Wreck of U-Boat Sunk by a 'Sea Monster' Found

Engineers may have found the final resting place of a WWI sub that legend says was attacked by a sea monster.

Marine engineers laying an electricity cable beneath the Irish Sea may have stumbled into the wreck of a WW1 German submarine which folklore says was attacked by an enormous sea monster with large eyes and glistening teeth.

The wreck appears to be that of the fabled UB-85, a U-boat that has been wrapped in mystery since her sinking on April 30, 1918.

According to official reports, the submarine was sunk by a British patrol boat - the HMS Coreopsis - after it was caught on the surface of the water off the coast of Belfast, Ireland.

Partially flooded through a not completely closed hatch as it dove to evade the Coreopsis' gunfire, the UB-85 resurfaced and was hastily abandoned by her crew of 34. The men surrendered without resistance to the surprise of their British counterparts.

The reason behind the men's odd behavior was some sort of Loch Ness' saltwater cousin, if one believes an old sea tale.

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The story goes that the sub was recharging batteries on the surface at night when a "strange beast" rose from the sea. Captain Günther Krech described a "beast" with "large eyes, set in a horny sort of skull. It had a small head, but with teeth that could be seen glistening in the moonlight."

"Every man on watch began firing a sidearm at the beast," Krech is believed to have said.

Though the animal dropped back into the sea, the forward deck plating was damaged and the sub could no longer submerge. This was the reason why the British could catch the submarine on the surface, the tale concluded.

"This is probably an Internet myth," Innes McCartney, a historian, nautical archaeologist and honorary research fellow at Bournemouth University, told Seeker.

The sub was found during an underwater survey for the Western Link project, a joint venture between SP Energy Networks and National Grid, which plans to lay one of the world's largest subsea power cables, connecting Scotland and England.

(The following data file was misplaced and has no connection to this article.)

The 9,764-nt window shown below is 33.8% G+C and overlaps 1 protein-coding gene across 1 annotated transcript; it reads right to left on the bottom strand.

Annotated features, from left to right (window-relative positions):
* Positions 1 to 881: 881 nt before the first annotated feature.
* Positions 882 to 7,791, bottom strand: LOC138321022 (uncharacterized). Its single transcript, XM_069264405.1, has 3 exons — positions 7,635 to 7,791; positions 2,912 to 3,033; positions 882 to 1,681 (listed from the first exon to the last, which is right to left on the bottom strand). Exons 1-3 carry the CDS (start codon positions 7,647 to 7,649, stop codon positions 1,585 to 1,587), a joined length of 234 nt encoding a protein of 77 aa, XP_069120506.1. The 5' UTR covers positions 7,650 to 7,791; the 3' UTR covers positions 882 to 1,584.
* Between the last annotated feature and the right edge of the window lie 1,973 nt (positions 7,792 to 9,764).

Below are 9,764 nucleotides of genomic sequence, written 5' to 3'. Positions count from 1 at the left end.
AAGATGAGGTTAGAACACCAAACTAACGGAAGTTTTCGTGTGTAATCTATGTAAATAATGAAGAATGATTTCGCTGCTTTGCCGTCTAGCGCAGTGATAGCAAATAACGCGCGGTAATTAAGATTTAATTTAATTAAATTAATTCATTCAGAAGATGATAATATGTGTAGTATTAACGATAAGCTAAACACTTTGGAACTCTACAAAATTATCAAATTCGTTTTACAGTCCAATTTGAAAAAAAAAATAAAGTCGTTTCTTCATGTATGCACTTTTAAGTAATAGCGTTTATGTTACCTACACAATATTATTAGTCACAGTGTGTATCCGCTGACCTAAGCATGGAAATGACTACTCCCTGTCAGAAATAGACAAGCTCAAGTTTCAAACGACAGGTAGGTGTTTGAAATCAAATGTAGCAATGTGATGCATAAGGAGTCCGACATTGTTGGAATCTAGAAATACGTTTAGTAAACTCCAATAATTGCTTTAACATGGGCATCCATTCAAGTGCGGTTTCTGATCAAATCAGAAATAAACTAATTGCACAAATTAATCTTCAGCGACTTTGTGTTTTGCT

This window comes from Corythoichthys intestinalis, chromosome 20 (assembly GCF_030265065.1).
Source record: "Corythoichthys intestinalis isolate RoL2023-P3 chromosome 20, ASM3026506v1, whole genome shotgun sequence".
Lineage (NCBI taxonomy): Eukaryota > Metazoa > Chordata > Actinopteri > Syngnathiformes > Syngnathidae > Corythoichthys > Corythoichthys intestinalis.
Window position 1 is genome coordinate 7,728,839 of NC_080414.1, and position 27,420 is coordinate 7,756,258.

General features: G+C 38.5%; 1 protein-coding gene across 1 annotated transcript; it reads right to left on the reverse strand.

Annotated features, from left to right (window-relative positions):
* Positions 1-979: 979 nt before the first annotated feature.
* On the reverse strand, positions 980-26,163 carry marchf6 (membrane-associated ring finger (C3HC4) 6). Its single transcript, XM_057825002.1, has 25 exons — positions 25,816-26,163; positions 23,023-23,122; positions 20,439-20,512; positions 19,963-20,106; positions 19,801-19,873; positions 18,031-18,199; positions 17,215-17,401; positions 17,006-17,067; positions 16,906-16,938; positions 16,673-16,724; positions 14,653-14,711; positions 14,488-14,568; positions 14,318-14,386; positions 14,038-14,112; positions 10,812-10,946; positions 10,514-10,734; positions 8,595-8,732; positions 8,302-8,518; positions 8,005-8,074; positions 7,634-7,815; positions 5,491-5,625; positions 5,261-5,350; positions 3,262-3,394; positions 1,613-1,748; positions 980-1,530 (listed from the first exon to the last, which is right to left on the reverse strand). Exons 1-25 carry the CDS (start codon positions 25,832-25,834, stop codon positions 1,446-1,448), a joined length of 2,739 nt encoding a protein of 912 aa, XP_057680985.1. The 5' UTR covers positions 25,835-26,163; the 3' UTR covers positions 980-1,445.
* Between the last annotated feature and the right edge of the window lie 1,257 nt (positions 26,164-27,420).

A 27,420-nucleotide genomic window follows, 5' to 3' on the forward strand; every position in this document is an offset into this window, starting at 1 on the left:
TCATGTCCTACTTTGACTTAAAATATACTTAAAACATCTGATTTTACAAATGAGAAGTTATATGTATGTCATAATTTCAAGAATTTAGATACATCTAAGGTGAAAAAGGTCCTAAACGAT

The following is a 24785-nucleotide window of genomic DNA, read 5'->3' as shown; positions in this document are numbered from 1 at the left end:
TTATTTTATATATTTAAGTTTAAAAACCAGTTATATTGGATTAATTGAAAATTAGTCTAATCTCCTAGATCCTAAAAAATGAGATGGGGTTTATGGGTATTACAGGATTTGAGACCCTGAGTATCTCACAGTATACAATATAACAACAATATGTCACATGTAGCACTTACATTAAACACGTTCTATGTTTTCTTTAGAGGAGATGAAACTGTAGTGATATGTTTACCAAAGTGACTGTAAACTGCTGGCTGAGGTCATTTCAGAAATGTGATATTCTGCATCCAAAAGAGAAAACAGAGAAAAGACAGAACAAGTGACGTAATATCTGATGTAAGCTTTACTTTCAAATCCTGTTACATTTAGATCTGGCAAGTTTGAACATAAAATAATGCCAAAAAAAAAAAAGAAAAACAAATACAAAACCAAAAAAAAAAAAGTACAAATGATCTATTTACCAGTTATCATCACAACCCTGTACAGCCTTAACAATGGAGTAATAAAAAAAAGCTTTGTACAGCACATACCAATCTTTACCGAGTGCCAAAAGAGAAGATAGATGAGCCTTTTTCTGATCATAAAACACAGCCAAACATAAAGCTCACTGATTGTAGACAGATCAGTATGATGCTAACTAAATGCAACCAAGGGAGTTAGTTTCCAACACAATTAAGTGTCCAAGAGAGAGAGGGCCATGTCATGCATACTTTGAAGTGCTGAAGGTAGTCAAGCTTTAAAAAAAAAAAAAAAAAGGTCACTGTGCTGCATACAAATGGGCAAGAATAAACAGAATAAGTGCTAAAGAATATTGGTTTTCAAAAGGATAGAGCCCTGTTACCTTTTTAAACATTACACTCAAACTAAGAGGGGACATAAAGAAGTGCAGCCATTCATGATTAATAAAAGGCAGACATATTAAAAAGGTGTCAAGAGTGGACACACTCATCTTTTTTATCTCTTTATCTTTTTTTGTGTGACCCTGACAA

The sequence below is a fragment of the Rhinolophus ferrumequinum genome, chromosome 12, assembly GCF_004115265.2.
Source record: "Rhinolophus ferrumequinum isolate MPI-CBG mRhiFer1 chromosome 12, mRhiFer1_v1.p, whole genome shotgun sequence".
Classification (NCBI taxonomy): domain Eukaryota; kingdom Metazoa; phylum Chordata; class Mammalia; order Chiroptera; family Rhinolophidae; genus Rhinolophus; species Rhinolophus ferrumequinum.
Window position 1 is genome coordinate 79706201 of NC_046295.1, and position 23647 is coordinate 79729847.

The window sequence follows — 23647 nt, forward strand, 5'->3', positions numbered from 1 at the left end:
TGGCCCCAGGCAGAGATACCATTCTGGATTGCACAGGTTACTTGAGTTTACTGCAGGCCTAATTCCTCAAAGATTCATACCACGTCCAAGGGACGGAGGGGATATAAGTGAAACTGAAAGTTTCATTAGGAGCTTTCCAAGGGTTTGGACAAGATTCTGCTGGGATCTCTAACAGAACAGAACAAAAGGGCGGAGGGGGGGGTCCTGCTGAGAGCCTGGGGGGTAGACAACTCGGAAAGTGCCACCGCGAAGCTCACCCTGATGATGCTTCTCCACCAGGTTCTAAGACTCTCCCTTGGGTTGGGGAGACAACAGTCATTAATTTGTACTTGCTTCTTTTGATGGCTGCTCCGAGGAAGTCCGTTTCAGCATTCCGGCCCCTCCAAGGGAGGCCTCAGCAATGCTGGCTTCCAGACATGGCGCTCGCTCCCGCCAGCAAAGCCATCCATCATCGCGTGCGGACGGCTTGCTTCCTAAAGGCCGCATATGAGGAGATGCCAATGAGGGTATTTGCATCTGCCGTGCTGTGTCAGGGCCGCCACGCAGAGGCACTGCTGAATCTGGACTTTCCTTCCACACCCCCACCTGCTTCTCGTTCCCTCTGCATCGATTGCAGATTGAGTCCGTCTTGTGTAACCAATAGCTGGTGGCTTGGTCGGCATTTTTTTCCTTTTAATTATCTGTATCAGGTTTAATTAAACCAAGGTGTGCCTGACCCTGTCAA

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"The images we get back from the subsea scans are incredibly detailed," Peter Roper, senior project manager at SP Energy Networks, said in a statement.

"We obviously need to be aware of what lies beneath before we can start laying a power cable. In all the years I have been building power lines, I can say that this is the most extraordinary discovery," he added.

Indeed, sonar images show the 100-year-old submarine largely intact on the sea floor in the North Channel, off THE coast of Stranraer in southwest Scotland.

The vessel is about approximately 147 feet long, with debris spilling out of the stern end.

McCartney said that at least 12 British and German submarines are known to have sunk in the waters of the Irish Sea. The features of the wreck confirm it was a UBIII-Class submarine. Only two of such subs were lost in the area - the UB-85 and its sister boat UB-82.

"The archaeology of the site, namely some late-war features such as the larger deck cannon, is the strongest evidence pointing to the UB-85," McCartney said.

We're certainly closer to solving the so-called mystery of UB-85 and the reason behind its sinking - whether common mechanical failure or something that is less easily explained," McCartney said.

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